Every working person should check whether they are obliged to pay income tax on their income. If an individual works in a country other than the one they live in, or enters into contracts with people from other countries, the question arises as to where income tax must be paid and who is liable for paying it.
The country in which an individual resides (country of residence) has much more comprehensive taxation rights than a country in which an individual gives a guest performance or a concert or participates in an exhibition (country of performance):
The country of residence may tax the income earned worldwide, including all income earned in other countries. In this case, gainfully employed individuals are subject to unlimited tax liability.
By contrast, the country in which an actor or actress gives a guest performance, for example, only has access to the income earned in connection with that particular performance. The access of the country of performance to the income is "limited". Thus, because the performance takes place in a country other than the country of residence, the actor/actress is subject to "limited tax liability" for the income from this specific guest performance in the country of performance.
"Limited tax liability" may therefore apply to individuals whose earnings include cross-border income.
Artists based abroad who perform in Germany are deemed to have cross-border income. This is also the case if licensors (artists) resident abroad grant rights of use to licensees (clients) resident in Germany.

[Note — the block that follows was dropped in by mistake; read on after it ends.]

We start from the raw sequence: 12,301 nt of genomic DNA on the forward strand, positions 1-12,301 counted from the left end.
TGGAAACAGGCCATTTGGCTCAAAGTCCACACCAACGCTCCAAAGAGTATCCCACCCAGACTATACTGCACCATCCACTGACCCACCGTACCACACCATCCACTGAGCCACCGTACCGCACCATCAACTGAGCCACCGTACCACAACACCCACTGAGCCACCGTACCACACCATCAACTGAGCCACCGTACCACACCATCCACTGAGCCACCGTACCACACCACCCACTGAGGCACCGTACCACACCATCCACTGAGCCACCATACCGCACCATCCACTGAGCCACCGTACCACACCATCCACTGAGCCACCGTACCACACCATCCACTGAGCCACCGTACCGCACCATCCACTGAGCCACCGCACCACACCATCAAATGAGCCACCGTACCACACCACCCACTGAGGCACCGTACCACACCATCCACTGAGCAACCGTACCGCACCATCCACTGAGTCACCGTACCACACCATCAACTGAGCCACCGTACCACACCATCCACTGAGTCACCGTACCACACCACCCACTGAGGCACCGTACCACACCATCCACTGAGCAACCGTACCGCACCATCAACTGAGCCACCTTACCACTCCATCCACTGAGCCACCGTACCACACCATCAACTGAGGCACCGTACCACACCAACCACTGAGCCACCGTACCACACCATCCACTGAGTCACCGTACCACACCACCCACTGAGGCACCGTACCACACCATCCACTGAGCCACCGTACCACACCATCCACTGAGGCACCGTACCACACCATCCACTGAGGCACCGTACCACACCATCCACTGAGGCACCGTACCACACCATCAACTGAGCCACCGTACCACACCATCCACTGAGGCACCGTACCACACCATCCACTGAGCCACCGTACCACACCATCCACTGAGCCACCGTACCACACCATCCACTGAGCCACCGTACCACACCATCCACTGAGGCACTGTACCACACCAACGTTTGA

The somewhat simplified term "foreigner tax" (hereinafter referred to as "withholding tax") is used in the industry to refer to the limited tax liability that pertains to the cross-border activities of artists.
Where there is no cross-border income, artists (as natural or legal entities) simply take care of their own (corporate) income tax. The parties liable for the remuneration (clients, organisers, theatres, etc.) are not involved in the taxation of the artists' (corporate) income.
However, this changes if there is cross-border income.
Please note: Withholding tax is not the only tax that becomes relevant in the case of cross-border income. Cross-border income may also cause specific issues with regard to VAT law as a result of which the payment debtor may be liable for paying VAT (in addition to the withholding tax) (keyword: reverse charge procedure). VAT must be examined separately from the withholding tax, as other conditions and legal regulations apply. You can find more information on VAT with regard to cross-border income here.